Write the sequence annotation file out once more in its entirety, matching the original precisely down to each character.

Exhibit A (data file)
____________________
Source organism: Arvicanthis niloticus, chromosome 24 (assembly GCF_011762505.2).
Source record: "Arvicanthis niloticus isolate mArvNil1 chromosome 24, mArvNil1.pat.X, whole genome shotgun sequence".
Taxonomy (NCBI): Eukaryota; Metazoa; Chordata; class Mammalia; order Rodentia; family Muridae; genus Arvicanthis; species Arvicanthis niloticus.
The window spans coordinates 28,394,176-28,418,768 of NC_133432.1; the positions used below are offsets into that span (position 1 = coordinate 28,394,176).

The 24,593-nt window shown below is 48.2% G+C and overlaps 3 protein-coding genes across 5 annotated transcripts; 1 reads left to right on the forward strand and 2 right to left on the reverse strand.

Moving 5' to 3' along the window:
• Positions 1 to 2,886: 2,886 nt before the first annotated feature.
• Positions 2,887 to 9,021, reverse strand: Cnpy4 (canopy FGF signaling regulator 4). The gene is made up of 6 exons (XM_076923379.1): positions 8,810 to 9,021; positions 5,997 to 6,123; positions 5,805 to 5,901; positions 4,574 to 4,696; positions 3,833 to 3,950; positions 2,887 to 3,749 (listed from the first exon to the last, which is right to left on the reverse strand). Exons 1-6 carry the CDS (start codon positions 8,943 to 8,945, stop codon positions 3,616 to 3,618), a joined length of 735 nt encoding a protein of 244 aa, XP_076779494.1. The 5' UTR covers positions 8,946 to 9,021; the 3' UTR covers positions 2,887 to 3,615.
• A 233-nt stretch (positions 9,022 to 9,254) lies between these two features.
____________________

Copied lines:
Source organism: Arvicanthis niloticus, chromosome 24 (assembly GCF_011762505.2).
Source record: "Arvicanthis niloticus isolate mArvNil1 chromosome 24, mArvNil1.pat.X, whole genome shotgun sequence".
Taxonomy (NCBI): Eukaryota; Metazoa; Chordata; class Mammalia; order Rodentia; family Muridae; genus Arvicanthis; species Arvicanthis niloticus.
The window spans coordinates 28,394,176-28,418,768 of NC_133432.1; the positions used below are offsets into that span (position 1 = coordinate 28,394,176).

The 24,593-nt window shown below is 48.2% G+C and overlaps 3 protein-coding genes across 5 annotated transcripts; 1 reads left to right on the forward strand and 2 right to left on the reverse strand.

Moving 5' to 3' along the window:
• Positions 1 to 2,886: 2,886 nt before the first annotated feature.
• Positions 2,887 to 9,021, reverse strand: Cnpy4 (canopy FGF signaling regulator 4). The gene is made up of 6 exons (XM_076923379.1): positions 8,810 to 9,021; positions 5,997 to 6,123; positions 5,805 to 5,901; positions 4,574 to 4,696; positions 3,833 to 3,950; positions 2,887 to 3,749 (listed from the first exon to the last, which is right to left on the reverse strand). Exons 1-6 carry the CDS (start codon positions 8,943 to 8,945, stop codon positions 3,616 to 3,618), a joined length of 735 nt encoding a protein of 244 aa, XP_076779494.1. The 5' UTR covers positions 8,946 to 9,021; the 3' UTR covers positions 2,887 to 3,615.
• A 233-nt stretch (positions 9,022 to 9,254) lies between these two features.